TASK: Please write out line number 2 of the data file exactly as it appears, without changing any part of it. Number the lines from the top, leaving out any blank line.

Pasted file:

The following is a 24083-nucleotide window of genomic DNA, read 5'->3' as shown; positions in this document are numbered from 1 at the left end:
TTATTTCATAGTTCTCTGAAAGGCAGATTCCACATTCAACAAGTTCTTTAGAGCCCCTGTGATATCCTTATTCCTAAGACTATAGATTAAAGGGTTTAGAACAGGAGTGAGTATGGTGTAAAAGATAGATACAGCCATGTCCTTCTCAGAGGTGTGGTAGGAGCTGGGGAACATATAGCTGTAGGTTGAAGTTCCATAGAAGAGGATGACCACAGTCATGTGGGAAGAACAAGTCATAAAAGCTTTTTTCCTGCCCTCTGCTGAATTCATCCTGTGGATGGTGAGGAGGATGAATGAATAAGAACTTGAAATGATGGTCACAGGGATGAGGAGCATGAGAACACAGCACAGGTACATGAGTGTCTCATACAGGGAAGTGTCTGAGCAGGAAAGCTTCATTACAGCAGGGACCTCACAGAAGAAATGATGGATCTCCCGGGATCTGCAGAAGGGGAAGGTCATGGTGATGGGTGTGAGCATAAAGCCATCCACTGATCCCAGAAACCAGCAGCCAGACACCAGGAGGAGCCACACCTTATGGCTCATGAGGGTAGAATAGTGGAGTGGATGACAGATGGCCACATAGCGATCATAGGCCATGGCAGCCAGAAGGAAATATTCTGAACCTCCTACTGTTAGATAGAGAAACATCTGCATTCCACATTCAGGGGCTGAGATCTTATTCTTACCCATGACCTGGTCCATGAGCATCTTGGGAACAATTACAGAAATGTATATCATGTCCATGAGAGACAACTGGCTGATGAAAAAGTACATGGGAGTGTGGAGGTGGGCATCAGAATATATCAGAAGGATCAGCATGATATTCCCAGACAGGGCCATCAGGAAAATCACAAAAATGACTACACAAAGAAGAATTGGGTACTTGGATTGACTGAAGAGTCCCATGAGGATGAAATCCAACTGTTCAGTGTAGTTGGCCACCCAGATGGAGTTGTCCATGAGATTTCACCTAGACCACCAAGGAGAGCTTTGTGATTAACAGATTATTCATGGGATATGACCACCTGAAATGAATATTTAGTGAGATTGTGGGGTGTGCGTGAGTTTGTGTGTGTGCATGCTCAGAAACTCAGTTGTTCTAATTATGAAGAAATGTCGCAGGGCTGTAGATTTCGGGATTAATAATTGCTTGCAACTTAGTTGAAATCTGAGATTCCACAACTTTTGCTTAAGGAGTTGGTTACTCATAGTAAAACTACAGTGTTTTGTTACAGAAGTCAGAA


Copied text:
TTATTTCATAGTTCTCTGAAAGGCAGATTCCACATTCAACAAGTTCTTTAGAGCCCCTGTGATATCCTTATTCCTAAGACTATAGATTAAAGGGTTTAGAACAGGAGTGAGTATGGTGTAAAAGATAGATACAGCCATGTCCTTCTCAGAGGTGTGGTAGGAGCTGGGGAACATATAGCTGTAGGTTGAAGTTCCATAGAAGAGGATGACCACAGTCATGTGGGAAGAACAAGTCATAAAAGCTTTTTTCCTGCCCTCTGCTGAATTCATCCTGTGGATGGTGAGGAGGATGAATGAATAAGAACTTGAAATGATGGTCACAGGGATGAGGAGCATGAGAACACAGCACAGGTACATGAGTGTCTCATACAGGGAAGTGTCTGAGCAGGAAAGCTTCATTACAGCAGGGACCTCACAGAAGAAATGATGGATCTCCCGGGATCTGCAGAAGGGGAAGGTCATGGTGATGGGTGTGAGCATAAAGCCATCCACTGATCCCAGAAACCAGCAGCCAGACACCAGGAGGAGCCACACCTTATGGCTCATGAGGGTAGAATAGTGGAGTGGATGACAGATGGCCACATAGCGATCATAGGCCATGGCAGCCAGAAGGAAATATTCTGAACCTCCTACTGTTAGATAGAGAAACATCTGCATTCCACATTCAGGGGCTGAGATCTTATTCTTACCCATGACCTGGTCCATGAGCATCTTGGGAACAATTACAGAAATGTATATCATGTCCATGAGAGACAACTGGCTGATGAAAAAGTACATGGGAGTGTGGAGGTGGGCATCAGAATATATCAGAAGGATCAGCATGATATTCCCAGACAGGGCCATCAGGAAAATCACAAAAATGACTACACAAAGAAGAATTGGGTACTTGGATTGACTGAAGAGTCCCATGAGGATGAAATCCAACTGTTCAGTGTAGTTGGCCACCCAGATGGAGTTGTCCATGAGATTTCACCTAGACCACCAAGGAGAGCTTTGTGATTAACAGATTATTCATGGGATATGACCACCTGAAATGAATATTTAGTGAGATTGTGGGGTGTGCGTGAGTTTGTGTGTGTGCATGCTCAGAAACTCAGTTGTTCTAATTATGAAGAAATGTCGCAGGGCTGTAGATTTCGGGATTAATAATTGCTTGCAACTTAGTTGAAATCTGAGATTCCACAACTTTTGCTTAAGGAGTTGGTTACTCATAGTAAAACTACAGTGTTTTGTTACAGAAGTCAGAA